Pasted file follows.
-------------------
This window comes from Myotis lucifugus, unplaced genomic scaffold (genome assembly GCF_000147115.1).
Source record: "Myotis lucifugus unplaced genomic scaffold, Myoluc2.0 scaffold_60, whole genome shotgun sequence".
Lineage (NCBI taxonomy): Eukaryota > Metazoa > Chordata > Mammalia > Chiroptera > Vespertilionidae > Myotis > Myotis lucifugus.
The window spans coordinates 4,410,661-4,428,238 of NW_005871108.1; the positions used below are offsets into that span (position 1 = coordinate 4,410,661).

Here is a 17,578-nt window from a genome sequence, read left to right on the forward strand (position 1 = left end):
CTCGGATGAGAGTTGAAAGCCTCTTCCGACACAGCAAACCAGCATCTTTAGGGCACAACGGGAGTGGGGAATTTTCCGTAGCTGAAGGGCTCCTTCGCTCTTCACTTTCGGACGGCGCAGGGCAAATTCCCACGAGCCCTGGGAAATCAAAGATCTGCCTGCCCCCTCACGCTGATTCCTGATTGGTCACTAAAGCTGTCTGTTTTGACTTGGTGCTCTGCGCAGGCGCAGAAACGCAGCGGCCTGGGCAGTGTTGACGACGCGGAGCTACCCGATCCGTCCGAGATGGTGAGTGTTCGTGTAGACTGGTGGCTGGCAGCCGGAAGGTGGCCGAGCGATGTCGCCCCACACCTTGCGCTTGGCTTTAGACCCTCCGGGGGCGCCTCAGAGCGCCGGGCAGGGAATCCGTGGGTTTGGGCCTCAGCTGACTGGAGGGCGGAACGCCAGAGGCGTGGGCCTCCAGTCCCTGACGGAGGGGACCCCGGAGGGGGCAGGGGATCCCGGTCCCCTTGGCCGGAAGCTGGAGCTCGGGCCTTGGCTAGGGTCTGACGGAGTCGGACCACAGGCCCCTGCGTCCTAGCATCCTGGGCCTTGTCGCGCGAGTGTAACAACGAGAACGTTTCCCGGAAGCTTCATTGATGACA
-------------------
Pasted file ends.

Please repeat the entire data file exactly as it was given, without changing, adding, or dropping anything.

This window comes from Myotis lucifugus, unplaced genomic scaffold (genome assembly GCF_000147115.1).
Source record: "Myotis lucifugus unplaced genomic scaffold, Myoluc2.0 scaffold_60, whole genome shotgun sequence".
Lineage (NCBI taxonomy): Eukaryota > Metazoa > Chordata > Mammalia > Chiroptera > Vespertilionidae > Myotis > Myotis lucifugus.
The window spans coordinates 4,410,661-4,428,238 of NW_005871108.1; the positions used below are offsets into that span (position 1 = coordinate 4,410,661).

Here is a 17,578-nt window from a genome sequence, read left to right on the forward strand (position 1 = left end):
CTCGGATGAGAGTTGAAAGCCTCTTCCGACACAGCAAACCAGCATCTTTAGGGCACAACGGGAGTGGGGAATTTTCCGTAGCTGAAGGGCTCCTTCGCTCTTCACTTTCGGACGGCGCAGGGCAAATTCCCACGAGCCCTGGGAAATCAAAGATCTGCCTGCCCCCTCACGCTGATTCCTGATTGGTCACTAAAGCTGTCTGTTTTGACTTGGTGCTCTGCGCAGGCGCAGAAACGCAGCGGCCTGGGCAGTGTTGACGACGCGGAGCTACCCGATCCGTCCGAGATGGTGAGTGTTCGTGTAGACTGGTGGCTGGCAGCCGGAAGGTGGCCGAGCGATGTCGCCCCACACCTTGCGCTTGGCTTTAGACCCTCCGGGGGCGCCTCAGAGCGCCGGGCAGGGAATCCGTGGGTTTGGGCCTCAGCTGACTGGAGGGCGGAACGCCAGAGGCGTGGGCCTCCAGTCCCTGACGGAGGGGACCCCGGAGGGGGCAGGGGATCCCGGTCCCCTTGGCCGGAAGCTGGAGCTCGGGCCTTGGCTAGGGTCTGACGGAGTCGGACCACAGGCCCCTGCGTCCTAGCATCCTGGGCCTTGTCGCGCGAGTGTAACAACGAGAACGTTTCCCGGAAGCTTCATTGATGACA